The small coastal community of Midwich falls under a frightening spell that causes the entire town to suddenly black out. When the women awaken, they find themselves impregnated by some unknown force. The resulting children all arrive in perfect health and possess an incredible intelligence, but behind their cold, unfeeling eyes lies a dreadful secret that they will kill to keep hidden. The VILLAGE OF THE DAMNED was revived in 1995 by Horror icon John Carpenter, which many consider to be the first slip towards a downward decline for the aging director. It is not that Carpenter has turned out a bad film necessarily, but even worse, he is guilty of directing a bland and boring one that lacks any form of artistic flare or originality. Despite remaining faithful to John Wyndham's classic novel, VILLAGE OF THE DAMNED plays out like a drab made-for-television drama, offering up far fewer scares than the earlier screen adaptation from 1960. The vapid cast is largely to blame, as they appear to be even more soulless than The Children. Christopher Reeve sleepwalks through another dry performance while Kirstie Alley and Mark Hamill are just plain awful. Although the story essentially calls for The Children to look and act like automatons, their bad wigs, unnatural dress, and stilted attempts at conveying this on screen take them far beyond the realm of believability. Carpenter also overindulges in the science fiction elements of the plot, and adds an unnecessary amount of bloodshed that really has no place in the film. What we are left with is a poorly-played outline of Wyndham's original concept that lacks the depth and social significance which were instilled in the 1960 film.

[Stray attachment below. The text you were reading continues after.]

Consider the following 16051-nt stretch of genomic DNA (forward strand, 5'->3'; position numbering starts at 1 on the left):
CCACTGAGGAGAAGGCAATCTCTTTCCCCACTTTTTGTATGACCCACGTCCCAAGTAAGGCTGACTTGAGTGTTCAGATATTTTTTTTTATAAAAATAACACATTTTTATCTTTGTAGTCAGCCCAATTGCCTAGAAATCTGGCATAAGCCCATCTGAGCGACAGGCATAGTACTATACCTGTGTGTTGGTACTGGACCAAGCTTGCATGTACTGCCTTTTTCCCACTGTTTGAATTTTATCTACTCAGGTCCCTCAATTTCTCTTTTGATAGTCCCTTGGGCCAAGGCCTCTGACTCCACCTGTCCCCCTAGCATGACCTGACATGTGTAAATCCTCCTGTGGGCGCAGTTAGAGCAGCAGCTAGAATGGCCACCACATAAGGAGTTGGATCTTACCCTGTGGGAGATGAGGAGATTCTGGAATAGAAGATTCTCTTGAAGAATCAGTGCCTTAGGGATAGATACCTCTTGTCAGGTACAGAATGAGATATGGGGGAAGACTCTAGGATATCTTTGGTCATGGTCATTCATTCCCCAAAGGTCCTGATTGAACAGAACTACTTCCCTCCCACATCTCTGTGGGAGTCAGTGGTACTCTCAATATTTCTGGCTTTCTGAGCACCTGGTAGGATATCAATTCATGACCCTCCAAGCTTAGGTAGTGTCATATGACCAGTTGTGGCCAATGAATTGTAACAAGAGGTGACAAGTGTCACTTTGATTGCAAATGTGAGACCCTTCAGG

Movies like VILLAGE OF THE DAMNED:
WHO CAN KILL A CHILD?, THE CRAZIES, THE BAD SEED, CHILDREN OF THE CORN, THE CHILDREN, THE BROOD, THE TOMMYKNOCKERS.
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